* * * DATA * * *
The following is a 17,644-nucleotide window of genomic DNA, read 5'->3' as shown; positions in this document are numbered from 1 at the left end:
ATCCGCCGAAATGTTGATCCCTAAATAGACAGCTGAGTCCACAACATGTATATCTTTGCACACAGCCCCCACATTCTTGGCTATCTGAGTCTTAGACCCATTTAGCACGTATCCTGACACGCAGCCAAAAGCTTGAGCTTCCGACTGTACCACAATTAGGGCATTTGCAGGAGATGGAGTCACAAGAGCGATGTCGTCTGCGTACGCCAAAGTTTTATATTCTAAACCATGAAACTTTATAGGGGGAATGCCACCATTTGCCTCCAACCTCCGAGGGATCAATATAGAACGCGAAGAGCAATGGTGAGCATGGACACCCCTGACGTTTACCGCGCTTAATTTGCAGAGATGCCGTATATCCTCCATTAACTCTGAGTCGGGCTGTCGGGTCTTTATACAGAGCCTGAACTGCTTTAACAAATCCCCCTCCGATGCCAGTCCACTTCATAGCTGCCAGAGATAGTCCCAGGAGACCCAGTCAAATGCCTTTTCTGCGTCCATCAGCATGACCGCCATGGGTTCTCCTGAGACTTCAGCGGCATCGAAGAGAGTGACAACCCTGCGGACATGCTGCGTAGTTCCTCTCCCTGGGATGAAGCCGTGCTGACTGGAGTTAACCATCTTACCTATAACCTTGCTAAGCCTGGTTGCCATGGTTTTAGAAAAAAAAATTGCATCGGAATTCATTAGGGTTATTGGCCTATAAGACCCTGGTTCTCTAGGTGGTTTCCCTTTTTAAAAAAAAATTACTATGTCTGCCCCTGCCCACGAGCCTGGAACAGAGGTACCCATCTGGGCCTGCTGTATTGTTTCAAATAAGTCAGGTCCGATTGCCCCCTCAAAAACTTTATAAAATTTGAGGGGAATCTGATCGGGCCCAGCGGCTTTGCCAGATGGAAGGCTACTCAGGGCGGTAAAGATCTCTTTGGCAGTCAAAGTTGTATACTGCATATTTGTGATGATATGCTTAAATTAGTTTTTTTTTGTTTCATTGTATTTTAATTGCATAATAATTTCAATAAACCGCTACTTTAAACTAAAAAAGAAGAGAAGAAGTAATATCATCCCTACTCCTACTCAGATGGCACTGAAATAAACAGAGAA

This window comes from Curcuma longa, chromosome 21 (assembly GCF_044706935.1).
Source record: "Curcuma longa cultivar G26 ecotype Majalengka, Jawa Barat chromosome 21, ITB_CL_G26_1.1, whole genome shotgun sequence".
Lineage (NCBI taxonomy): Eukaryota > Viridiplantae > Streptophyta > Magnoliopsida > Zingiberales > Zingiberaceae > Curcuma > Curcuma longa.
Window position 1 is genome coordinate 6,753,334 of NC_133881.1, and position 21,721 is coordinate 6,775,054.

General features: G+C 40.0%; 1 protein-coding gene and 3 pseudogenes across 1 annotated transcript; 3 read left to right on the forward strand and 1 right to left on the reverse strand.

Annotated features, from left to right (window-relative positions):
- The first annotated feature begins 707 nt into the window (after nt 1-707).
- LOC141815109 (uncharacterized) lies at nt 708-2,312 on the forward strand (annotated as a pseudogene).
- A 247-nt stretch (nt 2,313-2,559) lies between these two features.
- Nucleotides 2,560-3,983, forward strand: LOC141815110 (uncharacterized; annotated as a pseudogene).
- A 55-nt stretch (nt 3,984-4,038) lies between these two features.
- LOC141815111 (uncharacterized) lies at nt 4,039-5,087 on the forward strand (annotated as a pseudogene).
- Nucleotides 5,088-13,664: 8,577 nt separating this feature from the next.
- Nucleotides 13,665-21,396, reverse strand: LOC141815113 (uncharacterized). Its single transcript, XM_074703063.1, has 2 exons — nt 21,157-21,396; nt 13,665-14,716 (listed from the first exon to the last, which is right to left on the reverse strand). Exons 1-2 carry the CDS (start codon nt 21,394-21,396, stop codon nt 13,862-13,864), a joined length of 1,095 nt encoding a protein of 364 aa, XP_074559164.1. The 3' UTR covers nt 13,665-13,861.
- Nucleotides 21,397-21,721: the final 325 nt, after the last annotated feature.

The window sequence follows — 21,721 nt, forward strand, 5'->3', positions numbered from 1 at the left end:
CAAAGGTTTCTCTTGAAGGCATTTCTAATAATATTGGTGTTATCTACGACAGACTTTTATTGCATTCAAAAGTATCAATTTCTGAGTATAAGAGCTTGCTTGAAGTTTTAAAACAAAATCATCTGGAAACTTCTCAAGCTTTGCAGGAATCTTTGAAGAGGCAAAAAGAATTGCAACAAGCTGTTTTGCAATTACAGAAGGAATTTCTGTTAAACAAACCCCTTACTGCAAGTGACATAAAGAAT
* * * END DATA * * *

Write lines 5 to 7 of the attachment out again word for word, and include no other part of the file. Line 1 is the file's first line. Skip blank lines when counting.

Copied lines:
Lineage (NCBI taxonomy): Eukaryota > Viridiplantae > Streptophyta > Magnoliopsida > Zingiberales > Zingiberaceae > Curcuma > Curcuma longa.
Window position 1 is genome coordinate 6,753,334 of NC_133881.1, and position 21,721 is coordinate 6,775,054.

General features: G+C 40.0%; 1 protein-coding gene and 3 pseudogenes across 1 annotated transcript; 3 read left to right on the forward strand and 1 right to left on the reverse strand.